SCARBOROUGH’S potash mine could be in operation by 2017 as shaft designs are revealed.
York Potash, the firm behind proposals to create 1,000 jobs by building a mine between Scarborough and Whitby, has announced the results of initial investigations.
They say the technical viability of the mine has now been confirmed thanks to a Detailed Scoping Study.
It is as part of that study that York Potash has devised two possible design concepts for its mine shafts.
Bosses say the designs have been drawn up to reduce the environmental and visual impact of the mine, while delivering quicker construction times.
One of the options proposed is to locate the mine head 600 metres underground, with access via tunnels, while the other sees a mine head sunk to ground level.
Commenting on the initial design concepts, Graham Clarke, the company’s operations director, said: “These shaft concepts are a great step forward in helping us to create an acceptable proposal that best delivers all of the benefits that a new mine can bring.
“But there is still a lot of work to do and we will conduct extensive public consultation as soon as we have more detail for people to comment on.”
York Potash is yet to establish a location for the proposed mine, and will now be completing further work on the likely surface facilities needed for any mine head.
Following the completion of the Detailed Scoping Study, York Potash estimates the mine will cost around £1.65 billion to start production, and when operating at full production it will create more than 1,000 direct jobs.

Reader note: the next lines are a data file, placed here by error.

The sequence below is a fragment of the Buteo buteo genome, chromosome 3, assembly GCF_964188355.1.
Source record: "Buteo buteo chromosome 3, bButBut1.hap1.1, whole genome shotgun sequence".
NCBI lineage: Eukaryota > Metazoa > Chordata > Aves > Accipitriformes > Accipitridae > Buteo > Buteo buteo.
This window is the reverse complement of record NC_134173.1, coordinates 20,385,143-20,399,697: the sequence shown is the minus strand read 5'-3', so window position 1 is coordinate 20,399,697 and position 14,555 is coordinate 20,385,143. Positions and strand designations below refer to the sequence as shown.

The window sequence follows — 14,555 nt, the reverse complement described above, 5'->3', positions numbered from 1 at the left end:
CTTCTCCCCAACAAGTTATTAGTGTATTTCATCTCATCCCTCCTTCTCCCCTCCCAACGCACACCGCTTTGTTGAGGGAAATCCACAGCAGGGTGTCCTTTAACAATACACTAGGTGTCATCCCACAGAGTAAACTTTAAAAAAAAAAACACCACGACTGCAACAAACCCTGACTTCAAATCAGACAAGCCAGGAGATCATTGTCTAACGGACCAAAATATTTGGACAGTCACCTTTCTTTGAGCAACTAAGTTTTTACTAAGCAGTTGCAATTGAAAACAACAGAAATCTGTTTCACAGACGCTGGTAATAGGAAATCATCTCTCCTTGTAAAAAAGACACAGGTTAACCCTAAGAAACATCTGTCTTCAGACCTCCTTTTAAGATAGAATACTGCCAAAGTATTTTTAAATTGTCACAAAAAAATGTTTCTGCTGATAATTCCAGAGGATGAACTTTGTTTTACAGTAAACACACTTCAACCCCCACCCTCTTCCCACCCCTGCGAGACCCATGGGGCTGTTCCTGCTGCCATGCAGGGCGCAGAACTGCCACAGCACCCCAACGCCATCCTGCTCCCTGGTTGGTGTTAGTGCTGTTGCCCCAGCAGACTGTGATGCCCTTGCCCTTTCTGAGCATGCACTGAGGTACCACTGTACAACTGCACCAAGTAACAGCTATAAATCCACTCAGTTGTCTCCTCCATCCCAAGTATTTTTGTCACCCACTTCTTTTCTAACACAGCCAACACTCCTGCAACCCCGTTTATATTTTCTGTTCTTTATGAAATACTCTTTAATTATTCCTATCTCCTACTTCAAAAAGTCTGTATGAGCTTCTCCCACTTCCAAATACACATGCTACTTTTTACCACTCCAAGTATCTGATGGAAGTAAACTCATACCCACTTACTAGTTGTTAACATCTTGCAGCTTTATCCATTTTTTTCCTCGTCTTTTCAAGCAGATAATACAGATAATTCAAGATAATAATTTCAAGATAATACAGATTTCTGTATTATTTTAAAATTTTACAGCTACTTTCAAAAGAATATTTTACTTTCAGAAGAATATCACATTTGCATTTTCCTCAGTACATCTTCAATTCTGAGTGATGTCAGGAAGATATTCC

The company says it is committed to employing local people and is working with local authorities to encourage the skills and education the future workforce will require.
York Potash anticipates it can construct the mine within a three-year time frame by using modern mechanical techniques, which could enable production to start in 2017 if planning permission is granted early next year.
The company has also confirmed that it intends to reduce the impact of the operation by transporting the mineral via an underground pipeline to a processing plant, likely to be in Teesside due to the area’s existing port infrastructure.
Bosses at York Potash say the operation could be the most significant Sulphate of Potash mine in the world, producing premium quality potash cost-effectively. In addition to potash, which is used as plant fertiliser, the company plans to extract and sell by-product materials including magnesium sulphate, used by farmers across the world to correct soil deficiencies, and gypsum, the primary product used to manufacture plasterboard.